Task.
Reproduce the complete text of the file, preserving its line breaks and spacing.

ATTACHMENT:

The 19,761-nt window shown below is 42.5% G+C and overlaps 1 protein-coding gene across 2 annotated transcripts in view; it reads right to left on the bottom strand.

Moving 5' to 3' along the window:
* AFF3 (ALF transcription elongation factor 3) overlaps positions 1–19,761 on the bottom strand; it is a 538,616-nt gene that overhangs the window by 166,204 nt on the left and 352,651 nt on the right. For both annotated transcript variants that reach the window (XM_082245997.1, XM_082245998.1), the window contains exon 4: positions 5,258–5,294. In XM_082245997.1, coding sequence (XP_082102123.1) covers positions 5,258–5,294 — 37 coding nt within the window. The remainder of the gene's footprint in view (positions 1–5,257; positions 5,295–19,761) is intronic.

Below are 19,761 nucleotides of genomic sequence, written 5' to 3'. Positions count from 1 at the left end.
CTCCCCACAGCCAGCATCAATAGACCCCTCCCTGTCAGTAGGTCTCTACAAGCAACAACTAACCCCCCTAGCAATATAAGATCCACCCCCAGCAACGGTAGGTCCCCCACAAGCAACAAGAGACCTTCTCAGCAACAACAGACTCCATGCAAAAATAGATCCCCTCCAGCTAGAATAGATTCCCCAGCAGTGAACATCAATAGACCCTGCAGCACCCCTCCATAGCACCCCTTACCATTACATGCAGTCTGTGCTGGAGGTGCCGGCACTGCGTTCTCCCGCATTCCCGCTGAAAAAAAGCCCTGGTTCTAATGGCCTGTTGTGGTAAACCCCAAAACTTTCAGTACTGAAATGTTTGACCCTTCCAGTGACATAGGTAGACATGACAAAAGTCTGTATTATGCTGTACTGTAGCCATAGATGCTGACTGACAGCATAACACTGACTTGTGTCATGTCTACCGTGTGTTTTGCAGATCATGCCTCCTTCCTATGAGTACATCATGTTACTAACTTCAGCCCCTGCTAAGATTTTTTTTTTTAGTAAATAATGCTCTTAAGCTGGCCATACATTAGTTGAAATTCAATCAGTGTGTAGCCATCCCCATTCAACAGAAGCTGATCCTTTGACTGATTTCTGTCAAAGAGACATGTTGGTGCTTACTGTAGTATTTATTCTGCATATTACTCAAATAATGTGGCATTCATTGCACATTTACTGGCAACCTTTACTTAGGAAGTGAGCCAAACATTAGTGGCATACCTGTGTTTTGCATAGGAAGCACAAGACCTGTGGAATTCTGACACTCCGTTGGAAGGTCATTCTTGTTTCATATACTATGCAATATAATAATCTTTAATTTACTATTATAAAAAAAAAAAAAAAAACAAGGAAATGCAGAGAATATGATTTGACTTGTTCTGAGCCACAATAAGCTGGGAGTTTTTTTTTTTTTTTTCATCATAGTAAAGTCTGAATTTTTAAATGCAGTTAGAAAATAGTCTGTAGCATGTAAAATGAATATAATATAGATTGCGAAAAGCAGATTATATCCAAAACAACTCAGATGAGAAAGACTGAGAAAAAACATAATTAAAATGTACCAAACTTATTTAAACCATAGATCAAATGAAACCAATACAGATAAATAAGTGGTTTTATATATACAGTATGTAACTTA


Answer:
The 19,761-nt window shown below is 42.5% G+C and overlaps 1 protein-coding gene across 2 annotated transcripts in view; it reads right to left on the bottom strand.

Moving 5' to 3' along the window:
* AFF3 (ALF transcription elongation factor 3) overlaps positions 1–19,761 on the bottom strand; it is a 538,616-nt gene that overhangs the window by 166,204 nt on the left and 352,651 nt on the right. For both annotated transcript variants that reach the window (XM_082245997.1, XM_082245998.1), the window contains exon 4: positions 5,258–5,294. In XM_082245997.1, coding sequence (XP_082102123.1) covers positions 5,258–5,294 — 37 coding nt within the window. The remainder of the gene's footprint in view (positions 1–5,257; positions 5,295–19,761) is intronic.

Below are 19,761 nucleotides of genomic sequence, written 5' to 3'. Positions count from 1 at the left end.
CTCCCCACAGCCAGCATCAATAGACCCCTCCCTGTCAGTAGGTCTCTACAAGCAACAACTAACCCCCCTAGCAATATAAGATCCACCCCCAGCAACGGTAGGTCCCCCACAAGCAACAAGAGACCTTCTCAGCAACAACAGACTCCATGCAAAAATAGATCCCCTCCAGCTAGAATAGATTCCCCAGCAGTGAACATCAATAGACCCTGCAGCACCCCTCCATAGCACCCCTTACCATTACATGCAGTCTGTGCTGGAGGTGCCGGCACTGCGTTCTCCCGCATTCCCGCTGAAAAAAAGCCCTGGTTCTAATGGCCTGTTGTGGTAAACCCCAAAACTTTCAGTACTGAAATGTTTGACCCTTCCAGTGACATAGGTAGACATGACAAAAGTCTGTATTATGCTGTACTGTAGCCATAGATGCTGACTGACAGCATAACACTGACTTGTGTCATGTCTACCGTGTGTTTTGCAGATCATGCCTCCTTCCTATGAGTACATCATGTTACTAACTTCAGCCCCTGCTAAGATTTTTTTTTTTAGTAAATAATGCTCTTAAGCTGGCCATACATTAGTTGAAATTCAATCAGTGTGTAGCCATCCCCATTCAACAGAAGCTGATCCTTTGACTGATTTCTGTCAAAGAGACATGTTGGTGCTTACTGTAGTATTTATTCTGCATATTACTCAAATAATGTGGCATTCATTGCACATTTACTGGCAACCTTTACTTAGGAAGTGAGCCAAACATTAGTGGCATACCTGTGTTTTGCATAGGAAGCACAAGACCTGTGGAATTCTGACACTCCGTTGGAAGGTCATTCTTGTTTCATATACTATGCAATATAATAATCTTTAATTTACTATTATAAAAAAAAAAAAAAAAACAAGGAAATGCAGAGAATATGATTTGACTTGTTCTGAGCCACAATAAGCTGGGAGTTTTTTTTTTTTTTTTCATCATAGTAAAGTCTGAATTTTTAAATGCAGTTAGAAAATAGTCTGTAGCATGTAAAATGAATATAATATAGATTGCGAAAAGCAGATTATATCCAAAACAACTCAGATGAGAAAGACTGAGAAAAAACATAATTAAAATGTACCAAACTTATTTAAACCATAGATCAAATGAAACCAATACAGATAAATAAGTGGTTTTATATATACAGTATGTAACTTA